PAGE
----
Suffolk Downs trainer’s horses will have one day of rest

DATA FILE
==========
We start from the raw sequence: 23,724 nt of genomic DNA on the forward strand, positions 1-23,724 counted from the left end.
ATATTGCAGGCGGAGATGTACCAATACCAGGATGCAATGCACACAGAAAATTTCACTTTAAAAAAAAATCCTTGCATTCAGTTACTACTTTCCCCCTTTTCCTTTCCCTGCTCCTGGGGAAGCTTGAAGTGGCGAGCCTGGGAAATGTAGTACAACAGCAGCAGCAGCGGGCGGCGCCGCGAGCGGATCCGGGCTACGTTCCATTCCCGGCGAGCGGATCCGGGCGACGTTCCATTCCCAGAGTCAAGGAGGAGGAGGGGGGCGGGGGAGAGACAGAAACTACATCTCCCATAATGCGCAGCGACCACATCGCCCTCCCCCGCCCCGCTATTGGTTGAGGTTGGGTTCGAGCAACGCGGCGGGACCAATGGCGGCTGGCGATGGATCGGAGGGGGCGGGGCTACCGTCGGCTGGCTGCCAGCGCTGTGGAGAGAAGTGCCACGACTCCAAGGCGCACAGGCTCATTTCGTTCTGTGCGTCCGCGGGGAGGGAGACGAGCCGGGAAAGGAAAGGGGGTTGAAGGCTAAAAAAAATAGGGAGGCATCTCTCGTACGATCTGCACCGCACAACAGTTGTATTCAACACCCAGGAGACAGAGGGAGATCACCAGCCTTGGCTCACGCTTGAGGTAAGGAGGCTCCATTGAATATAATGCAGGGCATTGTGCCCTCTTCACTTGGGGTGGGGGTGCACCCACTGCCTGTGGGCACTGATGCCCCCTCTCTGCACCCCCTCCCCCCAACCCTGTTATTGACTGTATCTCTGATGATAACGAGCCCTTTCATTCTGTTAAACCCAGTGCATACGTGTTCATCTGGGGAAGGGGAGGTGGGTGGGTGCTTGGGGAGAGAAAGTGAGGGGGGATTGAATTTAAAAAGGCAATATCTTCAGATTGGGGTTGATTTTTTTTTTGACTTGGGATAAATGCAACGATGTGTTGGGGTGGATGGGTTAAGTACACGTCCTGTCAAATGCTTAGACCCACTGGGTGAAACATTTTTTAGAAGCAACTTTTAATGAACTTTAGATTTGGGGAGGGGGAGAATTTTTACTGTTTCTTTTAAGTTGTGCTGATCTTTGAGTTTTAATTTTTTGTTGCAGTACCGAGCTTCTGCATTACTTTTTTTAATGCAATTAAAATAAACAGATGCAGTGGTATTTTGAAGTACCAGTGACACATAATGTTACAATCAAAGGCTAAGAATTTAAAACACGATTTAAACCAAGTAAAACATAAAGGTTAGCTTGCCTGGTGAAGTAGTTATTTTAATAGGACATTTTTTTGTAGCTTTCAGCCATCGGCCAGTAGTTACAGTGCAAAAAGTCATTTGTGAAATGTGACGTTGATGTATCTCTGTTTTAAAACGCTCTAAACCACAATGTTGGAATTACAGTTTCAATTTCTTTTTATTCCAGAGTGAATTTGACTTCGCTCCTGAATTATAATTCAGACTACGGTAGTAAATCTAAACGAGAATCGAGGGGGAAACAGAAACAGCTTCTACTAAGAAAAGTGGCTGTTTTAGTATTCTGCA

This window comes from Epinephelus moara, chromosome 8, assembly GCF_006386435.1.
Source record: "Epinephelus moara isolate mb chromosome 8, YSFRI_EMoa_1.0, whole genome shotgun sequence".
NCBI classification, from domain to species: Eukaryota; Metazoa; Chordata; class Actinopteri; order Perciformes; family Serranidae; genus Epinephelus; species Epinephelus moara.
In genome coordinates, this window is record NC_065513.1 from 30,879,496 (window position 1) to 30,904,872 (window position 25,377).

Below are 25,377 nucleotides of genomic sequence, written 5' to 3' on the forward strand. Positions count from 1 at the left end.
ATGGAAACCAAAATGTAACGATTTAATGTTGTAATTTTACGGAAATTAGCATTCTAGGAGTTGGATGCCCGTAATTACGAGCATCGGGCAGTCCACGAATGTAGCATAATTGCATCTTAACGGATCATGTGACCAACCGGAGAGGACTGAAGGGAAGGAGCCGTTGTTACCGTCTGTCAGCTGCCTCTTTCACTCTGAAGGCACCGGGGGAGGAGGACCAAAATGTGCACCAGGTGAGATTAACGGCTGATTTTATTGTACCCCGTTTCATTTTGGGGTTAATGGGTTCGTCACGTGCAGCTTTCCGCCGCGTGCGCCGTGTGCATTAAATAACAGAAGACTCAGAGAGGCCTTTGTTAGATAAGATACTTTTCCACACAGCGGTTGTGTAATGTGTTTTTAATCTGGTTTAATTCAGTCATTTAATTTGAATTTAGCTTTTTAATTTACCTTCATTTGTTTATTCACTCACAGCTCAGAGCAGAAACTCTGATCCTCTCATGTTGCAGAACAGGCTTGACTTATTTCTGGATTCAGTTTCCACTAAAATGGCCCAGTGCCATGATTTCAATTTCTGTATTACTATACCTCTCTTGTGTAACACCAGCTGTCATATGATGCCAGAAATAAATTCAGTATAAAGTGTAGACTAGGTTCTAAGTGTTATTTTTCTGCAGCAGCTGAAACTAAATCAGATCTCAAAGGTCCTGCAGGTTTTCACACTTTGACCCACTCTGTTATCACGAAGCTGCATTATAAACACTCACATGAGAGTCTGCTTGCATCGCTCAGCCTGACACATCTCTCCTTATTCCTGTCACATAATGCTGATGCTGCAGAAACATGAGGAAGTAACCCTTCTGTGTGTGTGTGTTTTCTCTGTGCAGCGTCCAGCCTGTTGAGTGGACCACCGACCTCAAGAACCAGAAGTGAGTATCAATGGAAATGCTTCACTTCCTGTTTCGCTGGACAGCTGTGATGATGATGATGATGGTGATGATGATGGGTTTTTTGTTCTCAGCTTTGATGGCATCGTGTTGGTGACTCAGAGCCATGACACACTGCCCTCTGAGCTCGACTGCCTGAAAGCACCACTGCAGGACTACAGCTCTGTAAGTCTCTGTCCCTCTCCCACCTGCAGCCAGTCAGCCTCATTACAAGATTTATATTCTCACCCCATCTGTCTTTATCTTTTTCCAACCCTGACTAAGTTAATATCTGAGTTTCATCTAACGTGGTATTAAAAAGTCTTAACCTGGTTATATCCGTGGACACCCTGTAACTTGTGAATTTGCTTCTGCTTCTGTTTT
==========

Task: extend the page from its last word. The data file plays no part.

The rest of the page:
Among the 40 or so horses owner-trainer Giuseppe Iadisernia will ship to Suffolk Downs for the 2009 meet which opens Saturday is Delosvientos, a graded stakes winner who is likely good enough to run in the track’s signature race, the Massachusetts Handicap. But if the race is run on a Saturday, which is a virtual certainty, Delosvientos will not get near the starting gate.That’s because Iadisernia is a devout Seventh-Day Adventist who strictly observes the Sabbath (Saturday) as a day of rest. That means no work, no sports, no TV – and no racing horses.”I don’t think it’s much of an issue for him at all,” said Iadisernia’s son, Joe, who often serves as a spokesman for his father, whose English is limited.Iadisernia, who was born in Italy and moved to Venezuela when he was 7, converted to the religion about a dozen years ago, his son said, and he has fully embraced it. That would explain why Delosvientos’ last four races, all stakes, were run on Friday and Sunday. Considering the vast majority of stakes races are run on Saturday, Iadisernia can have just as much difficulty finding a race as winning it.That doesn’t matter, according to his son: “He has principles. He puts God above everything.”Other than his star, Iadisernia has a string of horses that should fit much better at Suffolk Downs than they did at Belmont and Monmouth Park last year. That’s why his friend, Florida trainer, Dubis Chaparro, encouraged him to come to Boston this year.”I told him to go there,” said Chaparro, who worked as a groom at Suffolk 30 years ago. “He has the type of horses to race there. He can still ship to New York or Monmouth any time he wants.”Iadisernia caught the racing bug as a young boy when his father used to take him to the track in Caracas. By the time he got involved in the business in 1997, he had built a very successful company in Venezuela that sells electrical parts and equipment. The company has 400 employees and gross sales of $60 million, Iadisernia said.He trained in Florida and Puerto Rico for a few years, but left the business for about five years to concentrate on running his company. He returned to the horses in 2003 and started buying and training his own horses. One of his goals was to win Venezuela’s biggest race, the Gran Premio Clasico Simón Bolivar. In 2005, he saddled the horses that ran 1-2-3 in that race.Iadisernia picked up his first two U.S. wins at Gulfstream early in 2007 with first-time starters who paid $61 and $72 to win. He bought Delosvientos for $15,000 as a yearling in 2004, but the horse did not make it to the track until March of 2007 when he was 4. A long-distance specialist, Delosvientos won 5 of 8 starts last year, and his career earnings sit at $361,800.Iadisernia and his horses were scheduled to arrive at Suffolk Downs today – just in time to rest tomorrow.Suffolk’s 2009 live meet starts on Kentucky Derby Day and concludes Nov. 7, the final day of the Breeders’ Cup. In May, live racing will be conducted Wednesdays and Saturdays, as well as Memorial Day (May 25) and May 31, the day of the Hot Dog Safari. From June-November, racing will be held Monday, Tuesday, Wednesday and Saturday. Post time is 12:45 p.m., except for days of Triple Crown races (tomorrow, May 16 and June 6), when it is 1:15.The date for this year’s MassCap has not been set yet, though the race, which has been upgraded to a Grade III stakes, will be in the fall.The Commitment to Community program returns this year and will feature a series of Saturdays honoring individuals and organizations that make a difference in their communities. Honorees will be recognized in a winner’s-circle ceremony and the track will make a contribution to a cause of their choice.Communities that will be recognized include Lynn (July 18), Winthrop (July 25), Revere (August 1), Saugus (August 8) and Salem (July 11).The track will again host the Hot Dog Safari, a benefit for the Joey Fund, on May 31 and the Greater Boston Walk Now for Autism, a fundraiser fo

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